What are the most memorable moments of your career, things that make you smile whenever you think about them?

Well…there are a lot of those. I’ve been part of several 1.0 product releases during my career and my general experience is that during each project you reach a point of momentum and things falling into place where you just can’t help feeling a buzz. Also, with 1.0 products, after all the hard work and long days and nights there comes a point where you feel it take hold in the market and that feels amazing!

What three pieces of advice would you give to people who would like to follow a career path similar to yours?

Don’t limit yourself in your career path too early on, keep your doors open. If you have the opportunity to diversity in your education, do so. Take some business courses, take some courses in other subject matters, chemistry, geology, anthropology… IT is not really just about computers, it’s about applying technology to solve problems in many diverse industries.

Get experience in different industries, don’t assume programming in a software company is the only valid experience, work in a not for profit, a university lab or an IT shop for a company in an industry that interests you and keep your eyes open. Understand what works well and why, understand the value technology brings to the business.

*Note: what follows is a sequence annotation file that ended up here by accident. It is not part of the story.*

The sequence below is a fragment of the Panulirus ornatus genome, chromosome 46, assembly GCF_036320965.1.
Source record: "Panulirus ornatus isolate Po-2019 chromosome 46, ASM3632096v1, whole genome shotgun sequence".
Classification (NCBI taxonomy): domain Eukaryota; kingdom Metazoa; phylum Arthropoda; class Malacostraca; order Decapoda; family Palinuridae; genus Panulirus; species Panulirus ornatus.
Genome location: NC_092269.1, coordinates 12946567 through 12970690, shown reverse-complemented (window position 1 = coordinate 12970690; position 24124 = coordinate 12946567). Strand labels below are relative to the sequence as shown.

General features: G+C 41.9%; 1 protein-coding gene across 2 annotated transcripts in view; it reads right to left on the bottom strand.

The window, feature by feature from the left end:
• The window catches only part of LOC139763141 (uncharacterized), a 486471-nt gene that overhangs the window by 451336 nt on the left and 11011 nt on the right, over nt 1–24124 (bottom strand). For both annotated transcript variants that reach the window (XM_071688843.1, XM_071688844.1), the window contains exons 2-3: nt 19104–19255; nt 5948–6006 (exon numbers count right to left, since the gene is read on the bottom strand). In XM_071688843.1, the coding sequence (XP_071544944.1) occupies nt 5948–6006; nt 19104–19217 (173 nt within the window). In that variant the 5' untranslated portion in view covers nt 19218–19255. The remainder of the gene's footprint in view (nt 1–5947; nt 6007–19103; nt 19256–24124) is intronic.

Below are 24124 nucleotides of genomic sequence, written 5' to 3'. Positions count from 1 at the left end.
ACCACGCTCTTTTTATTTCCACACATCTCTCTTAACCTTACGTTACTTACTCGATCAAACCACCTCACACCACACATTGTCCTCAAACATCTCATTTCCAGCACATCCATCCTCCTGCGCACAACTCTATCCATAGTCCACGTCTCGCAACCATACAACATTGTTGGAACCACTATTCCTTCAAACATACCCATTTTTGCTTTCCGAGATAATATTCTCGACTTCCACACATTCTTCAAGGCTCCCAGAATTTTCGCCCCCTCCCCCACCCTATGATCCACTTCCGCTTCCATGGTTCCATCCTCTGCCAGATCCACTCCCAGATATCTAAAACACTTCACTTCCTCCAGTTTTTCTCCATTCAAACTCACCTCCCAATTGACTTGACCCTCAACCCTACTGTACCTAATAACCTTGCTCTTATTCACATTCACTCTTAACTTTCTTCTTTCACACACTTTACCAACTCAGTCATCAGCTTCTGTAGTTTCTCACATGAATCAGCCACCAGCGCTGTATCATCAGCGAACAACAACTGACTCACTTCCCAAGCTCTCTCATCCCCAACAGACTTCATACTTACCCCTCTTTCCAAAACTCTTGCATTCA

Mix and mingle… Very often the intensive nature of computer science or business programs lead to students staying within a smaller social circle. Try to find a way to cross-pollinate, you’ll always need to mix with people who have different perspectives and priorities in life and the work world. Get comfortable with it early, join an activity at school that takes you out of your social comfort zone, especially things that get you comfortable with public speaking and presenting your thoughts and opinions.

Anything else you would like to share?

Life takes you places you never expect. I started university in life sciences and finished in math and computing science. I started my career in programming and ended up in product management. I discovered my aptitudes through taking different assignments and trying out different things and ended up becoming an expert in data warehouses and metadata, I’ve worked with partners and clients, been a product manager working in multiple areas including the appliances space, and now I can use all those experiences in my current role seeking growth opportunities for IBM Business Analytics. Looking back, it’s been a pretty good deal, it’s provided a great life with lots of great experiences and friends along the way. I wouldn’t change a thing.

Flying a Cessna over the Dead Sea
Flying a Cessna over the Dead Sea